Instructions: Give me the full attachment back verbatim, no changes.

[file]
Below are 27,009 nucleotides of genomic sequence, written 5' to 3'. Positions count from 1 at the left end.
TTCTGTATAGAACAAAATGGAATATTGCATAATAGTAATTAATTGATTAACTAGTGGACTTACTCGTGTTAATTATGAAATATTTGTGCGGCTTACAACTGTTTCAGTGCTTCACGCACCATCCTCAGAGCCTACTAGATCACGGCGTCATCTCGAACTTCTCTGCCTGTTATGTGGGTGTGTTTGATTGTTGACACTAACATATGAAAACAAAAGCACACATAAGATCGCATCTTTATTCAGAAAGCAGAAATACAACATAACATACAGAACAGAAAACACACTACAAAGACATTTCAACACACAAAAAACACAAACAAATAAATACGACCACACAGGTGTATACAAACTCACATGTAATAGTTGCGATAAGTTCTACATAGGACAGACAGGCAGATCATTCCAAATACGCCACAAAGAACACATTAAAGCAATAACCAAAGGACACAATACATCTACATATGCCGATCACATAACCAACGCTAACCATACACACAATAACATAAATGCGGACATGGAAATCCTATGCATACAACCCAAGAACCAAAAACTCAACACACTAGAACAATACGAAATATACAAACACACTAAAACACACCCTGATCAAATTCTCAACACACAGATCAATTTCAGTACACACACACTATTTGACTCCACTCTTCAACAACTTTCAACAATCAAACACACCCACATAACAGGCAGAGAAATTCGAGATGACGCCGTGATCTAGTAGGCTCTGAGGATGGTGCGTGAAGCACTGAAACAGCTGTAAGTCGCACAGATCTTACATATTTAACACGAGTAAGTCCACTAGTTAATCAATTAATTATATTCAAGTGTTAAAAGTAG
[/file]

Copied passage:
Below are 27,009 nucleotides of genomic sequence, written 5' to 3'. Positions count from 1 at the left end.
TTCTGTATAGAACAAAATGGAATATTGCATAATAGTAATTAATTGATTAACTAGTGGACTTACTCGTGTTAATTATGAAATATTTGTGCGGCTTACAACTGTTTCAGTGCTTCACGCACCATCCTCAGAGCCTACTAGATCACGGCGTCATCTCGAACTTCTCTGCCTGTTATGTGGGTGTGTTTGATTGTTGACACTAACATATGAAAACAAAAGCACACATAAGATCGCATCTTTATTCAGAAAGCAGAAATACAACATAACATACAGAACAGAAAACACACTACAAAGACATTTCAACACACAAAAAACACAAACAAATAAATACGACCACACAGGTGTATACAAACTCACATGTAATAGTTGCGATAAGTTCTACATAGGACAGACAGGCAGATCATTCCAAATACGCCACAAAGAACACATTAAAGCAATAACCAAAGGACACAATACATCTACATATGCCGATCACATAACCAACGCTAACCATACACACAATAACATAAATGCGGACATGGAAATCCTATGCATACAACCCAAGAACCAAAAACTCAACACACTAGAACAATACGAAATATACAAACACACTAAAACACACCCTGATCAAATTCTCAACACACAGATCAATTTCAGTACACACACACTATTTGACTCCACTCTTCAACAACTTTCAACAATCAAACACACCCACATAACAGGCAGAGAAATTCGAGATGACGCCGTGATCTAGTAGGCTCTGAGGATGGTGCGTGAAGCACTGAAACAGCTGTAAGTCGCACAGATCTTACATATTTAACACGAGTAAGTCCACTAGTTAATCAATTAATTATATTCAAGTGTTAAAAGTAG